Re: Hand coloring on 35 mm film

From: Jason Halprin (email suppressed)
Date: Fri Feb 24 2006 - 14:21:56 PST

In terms of a workstation almost any table or desk would do if you
track down a small light box. I believe you can get one at many art
stores for around $30 (here's a link to one:

-Jason Halprin

--- Pablo Marin <email suppressed> wrote:

> Doug,
> from what i read, you´re planing to paint in
> differents colours each of your 7000 frames (not tint
> whole sections with one colour).
> i´ve done some painting on 35mm and had really good
> results with permanent markers. (sharpies are not
> available here, i use Edding 400 and Staedler´s. ) the
> thing is that if you paint directly with your marker
> (the tip onto celluloid) you will not do it quickly
> and things will get messy. in my case, i removed that
> fiber part in which all the ink is store (i don´t know
> the english word for it) and then put it in a jar
> recipient with some liquid alcohol. after you shake it
> enough, you will have some liquid permanent ink. then
> you can apply it to film with any kind of brushes (you
> can get them as small and sharp as you like). alcohol
> based permanent ink dryes completely in about 10-15
> minutes.
> as for setting up a workstation you could check Norman
> Mclaren´s "How To Make Animated Movies Without a
> Camera," included in Russett-Starr´s "Experimental
> Animation: Origins of a New Art".
> good luck and all the best for your operation,
> Pablo Marin
> Buenos Aires.
> --- Doug Williams <email suppressed> wrote:
> > Hello. This is my first post here. I'm writing
> > because I am planning to hand color film which I
> > have never tried before and I was hoping to get the
> > benefit of everyone's experience. I'll be as
> > detailed as possible:
> > I am planning to shoot 2 rolls of black and white
> > 35mm film. Then I will get a work print made and
> > take it home. Then I have to have some surgery and I
> > want to spend my recovery time hand coloring in the
> > parts of the work print which will appear in the
> > final film. Then I will get the colored work print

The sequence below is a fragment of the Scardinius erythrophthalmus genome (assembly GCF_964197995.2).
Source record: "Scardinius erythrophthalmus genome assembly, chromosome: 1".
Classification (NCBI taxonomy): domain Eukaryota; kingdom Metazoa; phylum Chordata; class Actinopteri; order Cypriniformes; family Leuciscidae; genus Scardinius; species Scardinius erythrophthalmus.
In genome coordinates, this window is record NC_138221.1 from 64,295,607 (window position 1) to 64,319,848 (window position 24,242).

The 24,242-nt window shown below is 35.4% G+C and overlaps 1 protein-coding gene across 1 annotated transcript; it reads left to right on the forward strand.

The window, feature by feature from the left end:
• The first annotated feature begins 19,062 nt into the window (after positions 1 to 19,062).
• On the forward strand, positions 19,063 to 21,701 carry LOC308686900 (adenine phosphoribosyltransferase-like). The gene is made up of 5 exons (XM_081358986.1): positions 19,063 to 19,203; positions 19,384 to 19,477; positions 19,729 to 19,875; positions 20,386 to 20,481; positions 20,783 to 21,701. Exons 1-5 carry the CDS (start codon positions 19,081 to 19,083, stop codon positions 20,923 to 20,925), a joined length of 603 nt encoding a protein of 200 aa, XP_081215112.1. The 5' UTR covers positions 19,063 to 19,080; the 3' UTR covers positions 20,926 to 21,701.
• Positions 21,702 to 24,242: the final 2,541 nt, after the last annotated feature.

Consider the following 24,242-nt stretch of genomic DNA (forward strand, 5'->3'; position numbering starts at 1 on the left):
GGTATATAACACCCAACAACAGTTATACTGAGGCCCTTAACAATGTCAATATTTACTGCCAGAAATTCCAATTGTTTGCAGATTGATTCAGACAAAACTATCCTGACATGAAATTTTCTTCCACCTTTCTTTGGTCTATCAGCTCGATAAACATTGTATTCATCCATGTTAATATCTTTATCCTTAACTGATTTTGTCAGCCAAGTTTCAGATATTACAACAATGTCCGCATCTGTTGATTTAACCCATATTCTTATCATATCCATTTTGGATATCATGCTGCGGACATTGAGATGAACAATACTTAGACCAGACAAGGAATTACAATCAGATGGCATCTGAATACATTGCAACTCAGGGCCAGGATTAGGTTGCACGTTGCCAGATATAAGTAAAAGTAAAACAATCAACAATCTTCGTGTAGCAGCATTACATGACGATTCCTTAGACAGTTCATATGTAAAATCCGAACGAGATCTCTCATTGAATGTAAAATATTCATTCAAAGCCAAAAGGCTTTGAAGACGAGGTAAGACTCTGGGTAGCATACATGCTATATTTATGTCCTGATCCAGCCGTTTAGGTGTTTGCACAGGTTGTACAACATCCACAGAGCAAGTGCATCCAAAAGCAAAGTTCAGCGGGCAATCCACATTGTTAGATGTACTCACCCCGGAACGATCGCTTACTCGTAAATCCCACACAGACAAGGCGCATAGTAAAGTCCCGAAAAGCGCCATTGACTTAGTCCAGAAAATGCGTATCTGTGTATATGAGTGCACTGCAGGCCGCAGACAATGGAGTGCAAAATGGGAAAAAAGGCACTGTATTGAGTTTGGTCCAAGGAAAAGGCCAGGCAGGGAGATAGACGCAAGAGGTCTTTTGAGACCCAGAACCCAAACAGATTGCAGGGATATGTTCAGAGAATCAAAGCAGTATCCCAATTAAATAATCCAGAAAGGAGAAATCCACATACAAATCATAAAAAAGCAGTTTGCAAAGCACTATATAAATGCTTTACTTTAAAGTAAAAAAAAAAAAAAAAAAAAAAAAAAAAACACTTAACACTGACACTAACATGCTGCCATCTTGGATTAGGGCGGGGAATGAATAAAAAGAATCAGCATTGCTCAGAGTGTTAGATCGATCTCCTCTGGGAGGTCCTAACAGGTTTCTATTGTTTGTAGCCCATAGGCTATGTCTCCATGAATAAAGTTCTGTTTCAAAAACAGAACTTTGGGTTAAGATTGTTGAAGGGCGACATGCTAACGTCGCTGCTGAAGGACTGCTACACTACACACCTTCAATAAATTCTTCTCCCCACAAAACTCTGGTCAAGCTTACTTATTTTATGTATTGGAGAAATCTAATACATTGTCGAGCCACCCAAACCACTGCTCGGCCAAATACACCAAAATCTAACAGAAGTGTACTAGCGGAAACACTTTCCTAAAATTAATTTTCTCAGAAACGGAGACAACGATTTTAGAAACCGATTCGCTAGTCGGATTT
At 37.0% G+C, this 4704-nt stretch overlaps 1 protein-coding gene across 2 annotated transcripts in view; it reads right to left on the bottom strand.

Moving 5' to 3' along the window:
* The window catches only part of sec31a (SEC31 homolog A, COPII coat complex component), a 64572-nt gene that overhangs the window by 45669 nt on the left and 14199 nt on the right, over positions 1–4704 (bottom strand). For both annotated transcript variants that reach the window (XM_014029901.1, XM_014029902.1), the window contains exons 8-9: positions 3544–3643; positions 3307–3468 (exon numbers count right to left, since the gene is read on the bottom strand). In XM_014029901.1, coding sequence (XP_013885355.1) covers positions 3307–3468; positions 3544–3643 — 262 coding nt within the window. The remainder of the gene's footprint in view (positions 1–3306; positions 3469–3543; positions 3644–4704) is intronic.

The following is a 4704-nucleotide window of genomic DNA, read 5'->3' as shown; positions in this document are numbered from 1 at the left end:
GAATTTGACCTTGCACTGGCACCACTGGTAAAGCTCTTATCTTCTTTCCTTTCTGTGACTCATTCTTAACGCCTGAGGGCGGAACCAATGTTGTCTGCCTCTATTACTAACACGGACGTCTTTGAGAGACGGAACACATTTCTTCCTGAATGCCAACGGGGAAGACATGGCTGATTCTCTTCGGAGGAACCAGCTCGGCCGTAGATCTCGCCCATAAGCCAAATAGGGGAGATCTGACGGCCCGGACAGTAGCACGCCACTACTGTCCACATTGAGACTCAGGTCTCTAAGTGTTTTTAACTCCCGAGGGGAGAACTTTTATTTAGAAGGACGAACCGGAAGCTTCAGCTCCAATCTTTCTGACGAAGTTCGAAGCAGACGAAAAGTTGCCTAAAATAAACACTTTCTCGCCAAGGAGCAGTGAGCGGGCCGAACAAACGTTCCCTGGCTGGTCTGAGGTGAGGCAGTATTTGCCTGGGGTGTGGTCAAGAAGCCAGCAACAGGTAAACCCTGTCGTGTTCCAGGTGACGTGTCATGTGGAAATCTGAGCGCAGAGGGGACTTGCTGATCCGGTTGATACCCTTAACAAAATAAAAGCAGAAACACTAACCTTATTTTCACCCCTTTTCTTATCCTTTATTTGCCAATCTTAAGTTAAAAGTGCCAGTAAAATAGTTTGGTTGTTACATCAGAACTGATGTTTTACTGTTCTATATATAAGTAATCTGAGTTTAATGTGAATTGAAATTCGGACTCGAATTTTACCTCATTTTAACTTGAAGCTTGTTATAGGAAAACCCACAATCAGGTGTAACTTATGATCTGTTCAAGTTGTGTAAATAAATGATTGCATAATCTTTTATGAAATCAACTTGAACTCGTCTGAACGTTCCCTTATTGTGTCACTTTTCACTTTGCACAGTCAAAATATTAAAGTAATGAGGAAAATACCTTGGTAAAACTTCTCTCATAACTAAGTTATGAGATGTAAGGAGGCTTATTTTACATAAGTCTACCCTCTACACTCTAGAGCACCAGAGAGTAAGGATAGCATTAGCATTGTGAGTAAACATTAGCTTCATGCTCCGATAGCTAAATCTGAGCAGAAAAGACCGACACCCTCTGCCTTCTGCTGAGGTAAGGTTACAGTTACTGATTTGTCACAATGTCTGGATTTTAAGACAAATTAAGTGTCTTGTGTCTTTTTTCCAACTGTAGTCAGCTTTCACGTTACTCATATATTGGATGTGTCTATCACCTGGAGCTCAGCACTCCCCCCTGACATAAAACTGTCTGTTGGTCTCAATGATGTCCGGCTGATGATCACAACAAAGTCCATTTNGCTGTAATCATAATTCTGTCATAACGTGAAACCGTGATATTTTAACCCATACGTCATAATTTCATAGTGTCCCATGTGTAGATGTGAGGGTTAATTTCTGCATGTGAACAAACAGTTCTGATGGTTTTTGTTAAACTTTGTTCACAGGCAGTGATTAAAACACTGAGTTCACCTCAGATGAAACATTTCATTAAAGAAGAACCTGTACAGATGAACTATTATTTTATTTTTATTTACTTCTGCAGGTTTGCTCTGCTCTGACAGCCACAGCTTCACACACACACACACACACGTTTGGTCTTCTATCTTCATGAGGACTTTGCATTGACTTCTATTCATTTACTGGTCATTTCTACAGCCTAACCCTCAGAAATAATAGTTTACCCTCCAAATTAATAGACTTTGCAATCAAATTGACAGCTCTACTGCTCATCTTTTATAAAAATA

> > transferred to digital files so I can put it on my
> > computer to finish the editing. I have many
> > questions about the process. First of all does that
> > sound like a reasonable workflow? Does anybody have
> > good suggestions about the mechanics of setting up a
> > workstation to move efficiently through the coloring
> > process while allowing enough time for drying etc.?
> >
> > I want the color to be translucent so that the
> > images will be colored without losing any of the
> > detail of the film. Of course I want it to look as
> > good as it can but I also want to move quickly and
> > efficiently and hopefully without getting cancer
> > from toxins. I will have a lot of recovery time to
> > work with and I'm actually looking forward to it as
> > a sort of therapy but at the same time there will be
> > a LOT of frames to color so I do want to be able to
> > move fast so I can finish it in this lifetime. The
> > finished film I hope will be about 5 minutes long
> > which I believe means I will be coloring a little
> > over 7,000 individual frames of film. I'm up for it
> > as long as it takes but I want to make sure I have a
> > good plan first. I have heard of using food color,
> > water color, stained glass paints, and even
> > sharpies. The sharpies sound like a good option just
> > because it seems quick and non toxic and not too
> > messy. It also seems though that it would be
> > difficult to blend colors much with
> > sharpies or other felt tip pens so you would be
> > pretty much stuck with the colors you can buy. This
> > might be okay with me but it's good to have options.
> > Has anyone used sharpies for hand coloring film? Do
> > they actually work transparently and without
> > smearing? Is there a way to blend them if you want?
> > What is the drying time like? Any other similar but
> > better options for moving fast and getting good
> > results? I have found a little informationin the
> > archives but I really want to hear more about
> > specific techniques and mediums people have tried.
> > Any tips or comments would be greatly appreciated.
> > Thank you very much!
> > -Doug
> >
> >
> >
> __________________________________________________________________
> > For info on FrameWorks, contact Pip Chodorov at
> > <email suppressed>.
> >
> >
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